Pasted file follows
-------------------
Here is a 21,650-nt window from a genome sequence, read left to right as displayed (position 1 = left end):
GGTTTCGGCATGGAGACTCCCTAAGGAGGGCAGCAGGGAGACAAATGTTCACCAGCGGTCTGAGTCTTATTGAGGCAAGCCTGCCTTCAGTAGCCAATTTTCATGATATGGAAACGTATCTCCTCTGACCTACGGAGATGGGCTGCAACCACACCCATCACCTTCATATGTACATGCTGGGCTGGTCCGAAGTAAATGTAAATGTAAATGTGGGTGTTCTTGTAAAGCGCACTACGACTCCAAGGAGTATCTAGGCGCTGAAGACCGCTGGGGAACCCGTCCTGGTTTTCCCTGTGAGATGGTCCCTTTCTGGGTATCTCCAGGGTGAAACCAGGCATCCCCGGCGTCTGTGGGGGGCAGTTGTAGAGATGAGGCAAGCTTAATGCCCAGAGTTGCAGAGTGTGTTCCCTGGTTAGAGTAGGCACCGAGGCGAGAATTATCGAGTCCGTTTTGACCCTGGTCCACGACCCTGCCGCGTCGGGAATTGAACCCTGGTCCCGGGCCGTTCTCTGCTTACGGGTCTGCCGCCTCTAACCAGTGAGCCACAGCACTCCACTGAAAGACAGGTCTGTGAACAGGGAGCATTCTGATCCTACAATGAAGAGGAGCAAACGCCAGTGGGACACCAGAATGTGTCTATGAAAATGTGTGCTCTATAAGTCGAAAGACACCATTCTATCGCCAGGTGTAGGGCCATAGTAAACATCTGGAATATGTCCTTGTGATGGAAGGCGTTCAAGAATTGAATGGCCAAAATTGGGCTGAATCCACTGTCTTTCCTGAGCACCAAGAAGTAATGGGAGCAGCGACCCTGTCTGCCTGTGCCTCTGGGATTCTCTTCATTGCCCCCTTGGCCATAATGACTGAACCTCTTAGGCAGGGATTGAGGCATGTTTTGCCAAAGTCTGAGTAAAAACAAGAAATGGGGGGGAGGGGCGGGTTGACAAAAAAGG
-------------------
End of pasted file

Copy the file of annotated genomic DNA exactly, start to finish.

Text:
Here is a 21,650-nt window from a genome sequence, read left to right as displayed (position 1 = left end):
GGTTTCGGCATGGAGACTCCCTAAGGAGGGCAGCAGGGAGACAAATGTTCACCAGCGGTCTGAGTCTTATTGAGGCAAGCCTGCCTTCAGTAGCCAATTTTCATGATATGGAAACGTATCTCCTCTGACCTACGGAGATGGGCTGCAACCACACCCATCACCTTCATATGTACATGCTGGGCTGGTCCGAAGTAAATGTAAATGTAAATGTGGGTGTTCTTGTAAAGCGCACTACGACTCCAAGGAGTATCTAGGCGCTGAAGACCGCTGGGGAACCCGTCCTGGTTTTCCCTGTGAGATGGTCCCTTTCTGGGTATCTCCAGGGTGAAACCAGGCATCCCCGGCGTCTGTGGGGGGCAGTTGTAGAGATGAGGCAAGCTTAATGCCCAGAGTTGCAGAGTGTGTTCCCTGGTTAGAGTAGGCACCGAGGCGAGAATTATCGAGTCCGTTTTGACCCTGGTCCACGACCCTGCCGCGTCGGGAATTGAACCCTGGTCCCGGGCCGTTCTCTGCTTACGGGTCTGCCGCCTCTAACCAGTGAGCCACAGCACTCCACTGAAAGACAGGTCTGTGAACAGGGAGCATTCTGATCCTACAATGAAGAGGAGCAAACGCCAGTGGGACACCAGAATGTGTCTATGAAAATGTGTGCTCTATAAGTCGAAAGACACCATTCTATCGCCAGGTGTAGGGCCATAGTAAACATCTGGAATATGTCCTTGTGATGGAAGGCGTTCAAGAATTGAATGGCCAAAATTGGGCTGAATCCACTGTCTTTCCTGAGCACCAAGAAGTAATGGGAGCAGCGACCCTGTCTGCCTGTGCCTCTGGGATTCTCTTCATTGCCCCCTTGGCCATAATGACTGAACCTCTTAGGCAGGGATTGAGGCATGTTTTGCCAAAGTCTGAGTAAAAACAAGAAATGGGGGGGAGGGGCGGGTTGACAAAAAAGG